One day we’re all going to die and it’s important to plan for that inevitably.
And while it's likely not something any of us want to think about, let alone talk about, we can make things a lot easier on ourselves (and our family/loved ones) if we get things in order now (and prioritize having these important conversations that don’t have to be yucky). Here at Eirene our mission is to unpack difficult conversations around end-of-life planning and help families navigate the complexities of death care. One part of this planning involves what to do with your belongings.
Our connection to family heirlooms is changing and the dilemma around what to do with them is an “increasingly common one. Scattered families, warp-speed lifestyles and changing tastes have resulted in a growing inventory of orphaned heirlooms—from fine china and formal furniture to old photos and love letters.”
It’s normal to have both strong sentimental ties and also value the practical side of things (can’t/don’t want to keep everything). It’s often balancing the idea that the items once meant something to someone (and might even mean something to you) and finding a way to honour that, while still paring down and not feeling residual guilt, which can become the ultimate challenge.
And, no matter how you feel about the items themselves, it’s important to remember that dealing with this step can also come at a time when we’re also grieving and dealing with a slew of other emotions. If we’re fortunate enough to have planned ahead, the burden can be eased a bit and regardless, grief is really hard and so too are the steps required to move through the to-do list following a loved one’s death.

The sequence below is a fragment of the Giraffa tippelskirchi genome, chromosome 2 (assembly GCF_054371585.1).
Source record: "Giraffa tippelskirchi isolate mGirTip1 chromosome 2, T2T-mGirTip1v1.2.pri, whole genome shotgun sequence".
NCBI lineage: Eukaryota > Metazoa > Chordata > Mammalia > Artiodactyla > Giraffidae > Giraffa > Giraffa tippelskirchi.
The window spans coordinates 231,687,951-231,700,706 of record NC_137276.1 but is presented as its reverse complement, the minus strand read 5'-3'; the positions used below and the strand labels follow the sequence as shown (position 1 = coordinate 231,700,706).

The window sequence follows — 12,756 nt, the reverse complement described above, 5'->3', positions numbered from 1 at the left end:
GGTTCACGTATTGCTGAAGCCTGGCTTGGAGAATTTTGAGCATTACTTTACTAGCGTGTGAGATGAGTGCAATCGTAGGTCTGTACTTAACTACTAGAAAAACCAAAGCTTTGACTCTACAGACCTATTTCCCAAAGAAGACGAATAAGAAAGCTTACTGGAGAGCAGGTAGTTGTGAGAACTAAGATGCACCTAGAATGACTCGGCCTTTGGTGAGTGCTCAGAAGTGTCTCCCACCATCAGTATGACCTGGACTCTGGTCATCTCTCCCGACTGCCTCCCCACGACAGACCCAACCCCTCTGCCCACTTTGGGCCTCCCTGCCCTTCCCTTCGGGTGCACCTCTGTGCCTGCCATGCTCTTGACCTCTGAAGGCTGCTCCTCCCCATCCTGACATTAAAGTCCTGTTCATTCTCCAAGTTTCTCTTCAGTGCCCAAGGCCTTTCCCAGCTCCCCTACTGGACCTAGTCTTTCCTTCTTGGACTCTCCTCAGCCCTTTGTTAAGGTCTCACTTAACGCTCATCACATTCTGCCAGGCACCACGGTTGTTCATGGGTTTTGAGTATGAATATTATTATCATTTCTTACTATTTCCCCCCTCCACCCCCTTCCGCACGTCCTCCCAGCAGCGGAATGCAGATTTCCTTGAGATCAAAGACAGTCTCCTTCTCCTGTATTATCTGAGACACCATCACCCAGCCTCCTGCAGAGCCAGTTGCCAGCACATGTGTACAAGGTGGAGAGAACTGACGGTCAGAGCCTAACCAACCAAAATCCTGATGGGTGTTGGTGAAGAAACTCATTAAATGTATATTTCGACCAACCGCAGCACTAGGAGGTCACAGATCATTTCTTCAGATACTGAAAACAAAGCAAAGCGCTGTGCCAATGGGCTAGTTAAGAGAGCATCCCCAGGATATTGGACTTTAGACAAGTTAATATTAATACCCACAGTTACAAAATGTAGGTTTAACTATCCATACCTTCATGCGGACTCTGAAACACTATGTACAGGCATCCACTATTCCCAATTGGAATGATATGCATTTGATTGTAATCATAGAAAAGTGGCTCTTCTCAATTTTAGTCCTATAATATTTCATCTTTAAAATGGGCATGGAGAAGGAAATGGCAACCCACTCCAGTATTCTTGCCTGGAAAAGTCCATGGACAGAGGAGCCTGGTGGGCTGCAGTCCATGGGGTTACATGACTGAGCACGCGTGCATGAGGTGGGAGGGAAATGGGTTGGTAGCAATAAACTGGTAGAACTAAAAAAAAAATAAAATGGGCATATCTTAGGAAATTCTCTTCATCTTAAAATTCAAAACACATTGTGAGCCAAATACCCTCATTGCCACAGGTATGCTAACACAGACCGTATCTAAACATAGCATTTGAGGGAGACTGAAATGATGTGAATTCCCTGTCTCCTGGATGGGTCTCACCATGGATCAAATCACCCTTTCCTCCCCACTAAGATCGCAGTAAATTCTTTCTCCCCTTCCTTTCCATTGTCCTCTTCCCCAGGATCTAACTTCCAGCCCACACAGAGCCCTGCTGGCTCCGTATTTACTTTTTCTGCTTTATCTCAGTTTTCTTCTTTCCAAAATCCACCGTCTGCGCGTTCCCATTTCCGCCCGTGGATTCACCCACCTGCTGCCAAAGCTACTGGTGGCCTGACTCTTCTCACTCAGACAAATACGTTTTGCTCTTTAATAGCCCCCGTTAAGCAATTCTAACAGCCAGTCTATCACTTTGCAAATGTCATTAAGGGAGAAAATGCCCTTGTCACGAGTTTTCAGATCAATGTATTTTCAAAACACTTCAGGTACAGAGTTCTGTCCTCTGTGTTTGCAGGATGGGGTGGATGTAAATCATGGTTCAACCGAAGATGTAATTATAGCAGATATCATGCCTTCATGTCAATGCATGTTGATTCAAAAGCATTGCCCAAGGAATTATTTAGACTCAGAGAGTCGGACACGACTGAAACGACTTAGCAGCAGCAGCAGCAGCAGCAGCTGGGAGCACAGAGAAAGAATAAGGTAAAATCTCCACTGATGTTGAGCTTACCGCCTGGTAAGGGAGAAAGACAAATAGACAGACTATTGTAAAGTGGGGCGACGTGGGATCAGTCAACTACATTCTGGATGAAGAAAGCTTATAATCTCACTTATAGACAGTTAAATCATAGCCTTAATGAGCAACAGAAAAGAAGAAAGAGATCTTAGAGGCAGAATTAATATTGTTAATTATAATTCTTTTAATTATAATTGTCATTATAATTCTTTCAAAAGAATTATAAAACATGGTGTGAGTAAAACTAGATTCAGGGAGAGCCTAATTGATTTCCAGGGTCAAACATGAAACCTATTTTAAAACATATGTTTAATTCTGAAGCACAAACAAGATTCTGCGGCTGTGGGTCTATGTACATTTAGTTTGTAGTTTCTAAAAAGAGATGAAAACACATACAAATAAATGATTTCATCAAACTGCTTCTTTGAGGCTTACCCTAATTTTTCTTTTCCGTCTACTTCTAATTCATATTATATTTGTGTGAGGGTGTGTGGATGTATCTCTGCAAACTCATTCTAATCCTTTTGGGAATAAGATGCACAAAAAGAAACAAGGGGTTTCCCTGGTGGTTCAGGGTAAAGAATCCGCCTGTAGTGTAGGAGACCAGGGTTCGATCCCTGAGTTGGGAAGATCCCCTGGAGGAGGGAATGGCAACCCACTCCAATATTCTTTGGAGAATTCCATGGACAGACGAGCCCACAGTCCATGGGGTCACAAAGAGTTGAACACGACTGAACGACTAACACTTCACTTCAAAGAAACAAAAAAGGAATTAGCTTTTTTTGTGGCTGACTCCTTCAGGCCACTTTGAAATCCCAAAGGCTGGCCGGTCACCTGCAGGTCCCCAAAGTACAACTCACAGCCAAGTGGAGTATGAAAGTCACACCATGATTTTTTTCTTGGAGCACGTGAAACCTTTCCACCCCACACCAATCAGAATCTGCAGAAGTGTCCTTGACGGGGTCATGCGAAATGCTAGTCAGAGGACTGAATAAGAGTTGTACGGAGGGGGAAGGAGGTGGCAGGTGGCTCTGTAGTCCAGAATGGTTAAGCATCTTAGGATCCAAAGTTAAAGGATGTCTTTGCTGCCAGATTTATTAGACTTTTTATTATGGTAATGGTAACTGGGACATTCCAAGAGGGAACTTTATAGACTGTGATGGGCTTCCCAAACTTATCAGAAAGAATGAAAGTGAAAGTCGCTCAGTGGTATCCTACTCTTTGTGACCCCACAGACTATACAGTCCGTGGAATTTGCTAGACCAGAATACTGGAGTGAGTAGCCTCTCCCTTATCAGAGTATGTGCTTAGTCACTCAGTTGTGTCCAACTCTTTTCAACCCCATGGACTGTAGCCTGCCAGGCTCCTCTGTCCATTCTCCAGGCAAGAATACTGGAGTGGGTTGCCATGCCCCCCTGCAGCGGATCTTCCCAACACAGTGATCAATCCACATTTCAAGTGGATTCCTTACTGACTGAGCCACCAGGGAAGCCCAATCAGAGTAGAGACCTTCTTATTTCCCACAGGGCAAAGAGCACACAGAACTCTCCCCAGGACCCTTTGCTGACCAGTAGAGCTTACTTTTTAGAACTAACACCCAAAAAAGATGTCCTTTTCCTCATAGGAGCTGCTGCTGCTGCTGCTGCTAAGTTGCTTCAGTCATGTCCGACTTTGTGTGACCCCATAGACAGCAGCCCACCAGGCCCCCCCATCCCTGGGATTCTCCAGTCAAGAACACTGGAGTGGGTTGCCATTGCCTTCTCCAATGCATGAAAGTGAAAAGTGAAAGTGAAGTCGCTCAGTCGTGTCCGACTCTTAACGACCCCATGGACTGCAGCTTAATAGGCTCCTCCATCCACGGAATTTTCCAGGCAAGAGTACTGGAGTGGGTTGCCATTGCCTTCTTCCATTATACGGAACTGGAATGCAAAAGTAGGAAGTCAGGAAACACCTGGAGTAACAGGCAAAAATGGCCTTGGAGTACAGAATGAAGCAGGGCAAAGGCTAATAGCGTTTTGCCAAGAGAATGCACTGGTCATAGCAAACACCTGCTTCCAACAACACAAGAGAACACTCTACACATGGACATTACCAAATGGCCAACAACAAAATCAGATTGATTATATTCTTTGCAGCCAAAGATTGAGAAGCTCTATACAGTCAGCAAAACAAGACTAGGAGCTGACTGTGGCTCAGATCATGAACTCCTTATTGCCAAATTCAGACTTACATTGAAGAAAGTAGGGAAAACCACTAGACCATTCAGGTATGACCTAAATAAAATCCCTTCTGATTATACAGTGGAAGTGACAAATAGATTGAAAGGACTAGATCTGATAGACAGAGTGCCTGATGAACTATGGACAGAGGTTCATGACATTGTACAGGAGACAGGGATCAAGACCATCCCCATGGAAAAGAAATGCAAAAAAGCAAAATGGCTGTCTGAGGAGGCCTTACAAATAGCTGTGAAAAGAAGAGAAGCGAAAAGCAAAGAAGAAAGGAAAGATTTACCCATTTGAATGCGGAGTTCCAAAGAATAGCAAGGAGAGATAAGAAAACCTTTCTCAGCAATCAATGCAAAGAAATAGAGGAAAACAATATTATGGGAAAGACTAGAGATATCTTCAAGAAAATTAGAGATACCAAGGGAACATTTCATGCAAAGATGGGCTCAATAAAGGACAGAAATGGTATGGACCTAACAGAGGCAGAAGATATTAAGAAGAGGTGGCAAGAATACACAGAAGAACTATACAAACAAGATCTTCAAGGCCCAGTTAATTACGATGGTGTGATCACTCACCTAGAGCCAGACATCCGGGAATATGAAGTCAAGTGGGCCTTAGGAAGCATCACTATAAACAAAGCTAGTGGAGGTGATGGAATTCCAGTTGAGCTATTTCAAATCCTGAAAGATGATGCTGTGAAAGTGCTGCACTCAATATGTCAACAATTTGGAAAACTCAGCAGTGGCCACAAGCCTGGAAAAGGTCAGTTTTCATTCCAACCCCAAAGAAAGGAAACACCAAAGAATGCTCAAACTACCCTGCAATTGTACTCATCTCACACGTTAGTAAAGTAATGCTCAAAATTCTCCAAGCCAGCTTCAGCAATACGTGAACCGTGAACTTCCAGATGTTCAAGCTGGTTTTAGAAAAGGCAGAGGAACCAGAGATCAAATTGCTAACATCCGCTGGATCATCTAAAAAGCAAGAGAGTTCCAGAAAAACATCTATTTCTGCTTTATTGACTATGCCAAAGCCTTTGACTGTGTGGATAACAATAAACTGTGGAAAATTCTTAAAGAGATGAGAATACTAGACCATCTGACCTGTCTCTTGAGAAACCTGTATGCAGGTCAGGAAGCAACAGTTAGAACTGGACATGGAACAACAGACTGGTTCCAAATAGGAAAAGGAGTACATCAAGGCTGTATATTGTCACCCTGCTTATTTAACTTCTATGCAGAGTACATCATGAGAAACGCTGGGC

A few considerations:
- Give yourself permission to let go of family heirlooms
- When deciding which items to keep, make sure you save only the items you truly love, have space for, and can properly maintain
- If you want to keep it all, go for it! It’s really about whatever is best for you
Hot Tip: before rehoming family heirlooms, you may want to take photos of some of the more sentimental items (you can retain the memories without having to possess the actual items).
Supply Cuts Demand
“As more families shed heirlooms, their monetary value is dropping dramatically. ‘It’s the law of supply and demand…’ ‘The Depression-era generation’s things are flooding the market, and when there’s an abundance of something, the price [and interest] drops.’”
Smaller Spaces and Minimalism
Many folks are living in smaller spaces and there’s an increasing popularity in minimalism and simply owning less.
In larger cities living spaces are often smaller with little to no storage, this is of course a generalization and it’s still a part of the conversation. “Canadians are increasingly shifting to smaller living. The number of people living in apartments taller than five stories went up more than 12 per cent between the 2011 and 2016 census, according to data from Statistics Canada.”
When it comes to minimalism it’s a focus on “intentionally living with only the things [we] really need … items that support [our] purpose.” It involves removing the “distraction of excess possessions so [we] can focus more on [the] things that matter most.”
As one small home owner says: "I wouldn't say that we chose to have a small home in the beginning. We chose to live in the city and that necessitates a small home.”
The Next Step: How?